using HoloToolkit.Unity.InputModule;
using System.Text;
using UnityEngine;

#if NETFX_CORE
using System.Threading.Tasks;
using Microsoft.Azure.Devices;
#endif

public class IoTController : MonoBehaviour, IInputClickHandler
{
#if NETFX_CORE
    ServiceClient service;
#endif
    static string connectionUri = "<IoT Hub Service ConnectionString>";

    // Use this for initialization
    void Start()
    {
#if NETFX_CORE
        service = ServiceClient.CreateFromConnectionString(connectionUri, TransportType.Amqp);
#endif
    }

    public void OnInputClicked(InputClickedEventData eventData)
    {
#if NETFX_CORE
        try
        {
            SendCommand("red");
        }
        catch (System.Exception ex)
        {
            Debug.Log("Failed to send message" + ex.Message);
        }
#else
        Debug.Log("Tapped");
#endif
    }

#if NETFX_CORE
    public void SendCommand(string command)
    {
        byte[] bytes = Encoding.ASCII.GetBytes(command);
        Message message = new Message(bytes);
        service.SendAsync("<Device Id of the device you created in the IoT hub>", message);
    }
#endif
}
  • Save everything and build the project.
  • When you try to build the project you’ll get and error which practically means “interface ICloneable exists in both dlls Microsoft.Azure.Amqp and WinRTLegacy”
  • Now, the reason is that in the Amqp dll that we added to the plugin they have defined the interface under System namespace manually. Hence the collision. There are two ways to solve this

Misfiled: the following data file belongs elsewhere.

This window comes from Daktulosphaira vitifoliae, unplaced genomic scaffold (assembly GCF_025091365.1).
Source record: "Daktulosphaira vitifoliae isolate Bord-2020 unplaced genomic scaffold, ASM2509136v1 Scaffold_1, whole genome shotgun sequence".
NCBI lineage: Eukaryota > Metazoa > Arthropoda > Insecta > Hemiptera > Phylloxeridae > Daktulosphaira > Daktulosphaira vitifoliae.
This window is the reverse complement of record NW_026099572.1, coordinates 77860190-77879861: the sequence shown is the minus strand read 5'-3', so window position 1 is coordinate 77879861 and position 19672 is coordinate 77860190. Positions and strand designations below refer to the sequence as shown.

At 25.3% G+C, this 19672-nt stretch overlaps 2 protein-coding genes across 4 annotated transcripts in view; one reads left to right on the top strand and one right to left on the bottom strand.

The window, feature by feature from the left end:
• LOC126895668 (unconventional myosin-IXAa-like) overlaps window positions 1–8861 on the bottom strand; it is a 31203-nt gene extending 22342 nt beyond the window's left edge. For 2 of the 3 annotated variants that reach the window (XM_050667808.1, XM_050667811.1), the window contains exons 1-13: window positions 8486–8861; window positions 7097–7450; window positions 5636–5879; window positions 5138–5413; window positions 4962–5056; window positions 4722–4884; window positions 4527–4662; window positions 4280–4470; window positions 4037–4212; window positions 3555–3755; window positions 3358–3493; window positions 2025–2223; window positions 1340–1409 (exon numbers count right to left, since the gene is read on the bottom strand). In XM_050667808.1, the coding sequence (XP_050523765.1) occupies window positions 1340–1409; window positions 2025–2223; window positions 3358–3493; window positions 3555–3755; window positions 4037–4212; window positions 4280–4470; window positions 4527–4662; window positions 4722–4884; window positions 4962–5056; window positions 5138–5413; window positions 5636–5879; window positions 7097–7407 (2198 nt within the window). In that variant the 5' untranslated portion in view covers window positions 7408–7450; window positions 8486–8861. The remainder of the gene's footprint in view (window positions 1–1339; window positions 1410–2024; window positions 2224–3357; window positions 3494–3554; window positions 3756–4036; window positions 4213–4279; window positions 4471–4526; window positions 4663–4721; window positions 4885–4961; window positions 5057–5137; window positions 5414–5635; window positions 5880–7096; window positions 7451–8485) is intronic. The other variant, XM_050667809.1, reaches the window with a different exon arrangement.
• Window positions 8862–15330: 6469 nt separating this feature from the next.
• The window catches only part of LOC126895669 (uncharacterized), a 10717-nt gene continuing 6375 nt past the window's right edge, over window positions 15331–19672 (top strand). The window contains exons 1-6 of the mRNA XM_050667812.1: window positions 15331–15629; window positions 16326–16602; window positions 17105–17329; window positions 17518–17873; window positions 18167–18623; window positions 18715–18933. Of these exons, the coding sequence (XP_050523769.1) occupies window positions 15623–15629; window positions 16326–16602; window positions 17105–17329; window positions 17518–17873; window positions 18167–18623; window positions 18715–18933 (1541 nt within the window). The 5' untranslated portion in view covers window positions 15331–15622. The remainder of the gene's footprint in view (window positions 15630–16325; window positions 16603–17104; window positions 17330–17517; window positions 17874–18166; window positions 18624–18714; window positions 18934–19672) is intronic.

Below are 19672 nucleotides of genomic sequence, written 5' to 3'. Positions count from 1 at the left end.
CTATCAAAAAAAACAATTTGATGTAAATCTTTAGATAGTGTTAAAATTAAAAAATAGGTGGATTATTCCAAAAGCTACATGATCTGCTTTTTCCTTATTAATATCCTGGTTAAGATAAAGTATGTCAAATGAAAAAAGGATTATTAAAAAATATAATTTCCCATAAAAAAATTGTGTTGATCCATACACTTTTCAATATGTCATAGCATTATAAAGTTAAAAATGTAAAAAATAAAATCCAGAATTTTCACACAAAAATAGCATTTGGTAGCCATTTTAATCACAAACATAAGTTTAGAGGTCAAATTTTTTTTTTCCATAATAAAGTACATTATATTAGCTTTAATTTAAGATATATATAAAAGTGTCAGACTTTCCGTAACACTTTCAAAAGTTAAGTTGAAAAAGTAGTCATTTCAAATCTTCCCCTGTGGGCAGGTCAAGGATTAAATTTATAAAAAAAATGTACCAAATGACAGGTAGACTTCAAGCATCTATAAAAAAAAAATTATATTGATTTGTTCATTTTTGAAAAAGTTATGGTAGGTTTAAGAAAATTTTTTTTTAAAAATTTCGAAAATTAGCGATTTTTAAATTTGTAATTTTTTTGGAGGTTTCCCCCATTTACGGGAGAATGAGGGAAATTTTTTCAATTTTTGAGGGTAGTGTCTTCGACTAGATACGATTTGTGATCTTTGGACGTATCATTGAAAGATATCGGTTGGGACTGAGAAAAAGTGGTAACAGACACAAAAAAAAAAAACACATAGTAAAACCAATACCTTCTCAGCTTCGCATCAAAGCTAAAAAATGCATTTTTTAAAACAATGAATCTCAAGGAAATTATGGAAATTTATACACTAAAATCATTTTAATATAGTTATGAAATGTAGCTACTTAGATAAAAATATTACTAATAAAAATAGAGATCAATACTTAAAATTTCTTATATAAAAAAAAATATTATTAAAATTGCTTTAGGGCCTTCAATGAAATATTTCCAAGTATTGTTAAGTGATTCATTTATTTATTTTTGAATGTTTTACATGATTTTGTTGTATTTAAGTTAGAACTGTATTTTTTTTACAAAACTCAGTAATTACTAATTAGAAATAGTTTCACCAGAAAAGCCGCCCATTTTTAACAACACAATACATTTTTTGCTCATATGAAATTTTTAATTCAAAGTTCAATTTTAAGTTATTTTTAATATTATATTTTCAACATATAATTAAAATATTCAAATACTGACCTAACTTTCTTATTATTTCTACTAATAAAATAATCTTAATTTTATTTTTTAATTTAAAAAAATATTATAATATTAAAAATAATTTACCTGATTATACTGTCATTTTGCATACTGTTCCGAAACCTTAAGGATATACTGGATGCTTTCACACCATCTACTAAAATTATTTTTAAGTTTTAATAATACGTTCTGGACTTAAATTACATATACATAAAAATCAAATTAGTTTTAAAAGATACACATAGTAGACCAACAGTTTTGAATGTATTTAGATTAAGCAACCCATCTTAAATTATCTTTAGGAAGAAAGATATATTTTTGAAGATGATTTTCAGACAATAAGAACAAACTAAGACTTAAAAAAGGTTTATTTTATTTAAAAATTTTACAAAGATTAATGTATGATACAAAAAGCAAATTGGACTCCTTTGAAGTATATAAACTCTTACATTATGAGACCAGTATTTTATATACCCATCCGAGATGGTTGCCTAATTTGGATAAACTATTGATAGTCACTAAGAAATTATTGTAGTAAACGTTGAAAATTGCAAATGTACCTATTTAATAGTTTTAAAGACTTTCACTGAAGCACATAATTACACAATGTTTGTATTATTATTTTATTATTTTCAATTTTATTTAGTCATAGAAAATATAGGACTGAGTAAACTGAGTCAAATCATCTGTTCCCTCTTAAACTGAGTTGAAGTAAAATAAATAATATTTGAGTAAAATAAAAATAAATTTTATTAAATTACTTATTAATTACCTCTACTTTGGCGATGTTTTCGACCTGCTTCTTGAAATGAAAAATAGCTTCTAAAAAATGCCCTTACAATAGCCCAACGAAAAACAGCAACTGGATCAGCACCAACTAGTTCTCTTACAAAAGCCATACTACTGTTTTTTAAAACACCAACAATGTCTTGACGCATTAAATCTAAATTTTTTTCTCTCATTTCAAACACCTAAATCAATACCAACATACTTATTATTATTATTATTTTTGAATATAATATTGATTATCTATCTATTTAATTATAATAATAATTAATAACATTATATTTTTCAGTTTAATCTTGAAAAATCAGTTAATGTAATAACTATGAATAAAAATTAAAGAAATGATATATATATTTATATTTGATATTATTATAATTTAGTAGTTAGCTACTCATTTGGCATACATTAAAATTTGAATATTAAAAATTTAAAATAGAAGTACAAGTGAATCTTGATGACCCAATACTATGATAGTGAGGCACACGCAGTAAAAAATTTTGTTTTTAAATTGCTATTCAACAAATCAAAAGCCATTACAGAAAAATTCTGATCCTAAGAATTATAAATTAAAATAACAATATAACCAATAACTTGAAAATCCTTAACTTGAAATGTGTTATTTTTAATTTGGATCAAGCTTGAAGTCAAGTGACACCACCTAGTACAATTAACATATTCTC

• The hard and correct way – use extern alias and modify the mcp.rcs file to add the reference
    • The easy and not so correct way – Simply comment out the ICloneable interface from “SpatialUnderstandingDllObjectPlacement.cs” inside HoloToolkit scripts.
  • For this article I am taking the second route since the other process is a bit lengthy, and it did not break anything on my testing with Spatial Mapping included. Here is the change

hololens iot build

  • Now save it and build again. The build would succeed and generate a UWP app project.
  • Open the project in Visual Studio. Change the Architecture from ARM to x86. Select the Hololens emulator and press F5 or click Debug button.
  • When the emulator is loaded and the app is deployed, try tapping on the cube.
  • Go to the Azure portal and select the IoT Hub that you configured previously. In the overview section you can see the message count increasing every time you tap the cube, like this

iot portal

Yaaayy!! Now we can send commands\messages from our hololens to our IoT hub. That completes our first segment. Now let’s do the second segment where we create our IoT app for the Raspberry Pi and execute the commands sent from Hololens. Now, I have expanded this application a little bit and posted the final code here in order to give a full demonstration of the connected application. The final app demonstration video is posted here.

Note: In the hololens app code you need to change the connection string placeholder with your hub’s connection string and also pass the device name in the SendCommand function.

Creating a IoT app for Raspberry Pi 3

For our case, I have created a simple dual-LED application on raspberry Pi. I am not going to describe this process in detail. There are tons of tutorials out there on creating a UWP app for Windows IoT Core and receiving cloud to device messages from Azure IoT Hub. Moreover, you can download the app I created for the article from my git here.